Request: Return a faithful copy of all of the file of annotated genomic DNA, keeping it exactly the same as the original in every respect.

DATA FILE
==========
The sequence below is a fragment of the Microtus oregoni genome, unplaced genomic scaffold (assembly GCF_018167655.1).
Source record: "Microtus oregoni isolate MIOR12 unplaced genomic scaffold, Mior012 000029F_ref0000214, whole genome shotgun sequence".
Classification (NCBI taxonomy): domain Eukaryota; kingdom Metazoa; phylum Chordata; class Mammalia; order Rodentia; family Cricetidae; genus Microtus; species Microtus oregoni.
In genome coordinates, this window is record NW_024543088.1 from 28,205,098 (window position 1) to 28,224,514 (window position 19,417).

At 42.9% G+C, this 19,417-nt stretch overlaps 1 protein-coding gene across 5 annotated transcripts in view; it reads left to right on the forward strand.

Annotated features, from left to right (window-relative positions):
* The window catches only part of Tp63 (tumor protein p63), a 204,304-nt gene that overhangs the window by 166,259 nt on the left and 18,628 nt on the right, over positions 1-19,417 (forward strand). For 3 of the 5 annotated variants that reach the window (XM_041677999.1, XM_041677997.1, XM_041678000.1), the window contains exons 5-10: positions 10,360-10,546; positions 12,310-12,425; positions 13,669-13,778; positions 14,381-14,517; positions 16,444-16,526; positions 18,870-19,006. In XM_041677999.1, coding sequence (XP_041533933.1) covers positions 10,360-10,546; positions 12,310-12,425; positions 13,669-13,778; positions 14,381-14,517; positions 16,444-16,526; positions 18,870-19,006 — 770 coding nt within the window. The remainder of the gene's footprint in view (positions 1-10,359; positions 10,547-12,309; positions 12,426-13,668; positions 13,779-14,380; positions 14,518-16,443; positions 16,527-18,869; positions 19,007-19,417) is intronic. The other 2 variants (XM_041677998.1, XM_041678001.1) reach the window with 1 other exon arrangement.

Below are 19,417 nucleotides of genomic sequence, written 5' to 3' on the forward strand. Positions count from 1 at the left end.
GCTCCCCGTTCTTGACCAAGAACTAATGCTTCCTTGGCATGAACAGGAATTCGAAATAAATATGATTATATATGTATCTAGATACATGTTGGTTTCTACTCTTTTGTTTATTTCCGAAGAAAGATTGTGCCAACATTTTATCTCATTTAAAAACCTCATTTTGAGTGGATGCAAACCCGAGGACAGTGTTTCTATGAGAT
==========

The sequence below is a fragment of the Microtus oregoni genome, unplaced genomic scaffold (assembly GCF_018167655.1).
Source record: "Microtus oregoni isolate MIOR12 unplaced genomic scaffold, Mior012 000029F_ref0000214, whole genome shotgun sequence".
Classification (NCBI taxonomy): domain Eukaryota; kingdom Metazoa; phylum Chordata; class Mammalia; order Rodentia; family Cricetidae; genus Microtus; species Microtus oregoni.
In genome coordinates, this window is record NW_024543088.1 from 28,205,098 (window position 1) to 28,224,514 (window position 19,417).

At 42.9% G+C, this 19,417-nt stretch overlaps 1 protein-coding gene across 5 annotated transcripts in view; it reads left to right on the forward strand.

Annotated features, from left to right (window-relative positions):
* The window catches only part of Tp63 (tumor protein p63), a 204,304-nt gene that overhangs the window by 166,259 nt on the left and 18,628 nt on the right, over positions 1-19,417 (forward strand). For 3 of the 5 annotated variants that reach the window (XM_041677999.1, XM_041677997.1, XM_041678000.1), the window contains exons 5-10: positions 10,360-10,546; positions 12,310-12,425; positions 13,669-13,778; positions 14,381-14,517; positions 16,444-16,526; positions 18,870-19,006. In XM_041677999.1, coding sequence (XP_041533933.1) covers positions 10,360-10,546; positions 12,310-12,425; positions 13,669-13,778; positions 14,381-14,517; positions 16,444-16,526; positions 18,870-19,006 — 770 coding nt within the window. The remainder of the gene's footprint in view (positions 1-10,359; positions 10,547-12,309; positions 12,426-13,668; positions 13,779-14,380; positions 14,518-16,443; positions 16,527-18,869; positions 19,007-19,417) is intronic. The other 2 variants (XM_041677998.1, XM_041678001.1) reach the window with 1 other exon arrangement.

Below are 19,417 nucleotides of genomic sequence, written 5' to 3' on the forward strand. Positions count from 1 at the left end.
GCTCCCCGTTCTTGACCAAGAACTAATGCTTCCTTGGCATGAACAGGAATTCGAAATAAATATGATTATATATGTATCTAGATACATGTTGGTTTCTACTCTTTTGTTTATTTCCGAAGAAAGATTGTGCCAACATTTTATCTCATTTAAAAACCTCATTTTGAGTGGATGCAAACCCGAGGACAGTGTTTCTATGAGAT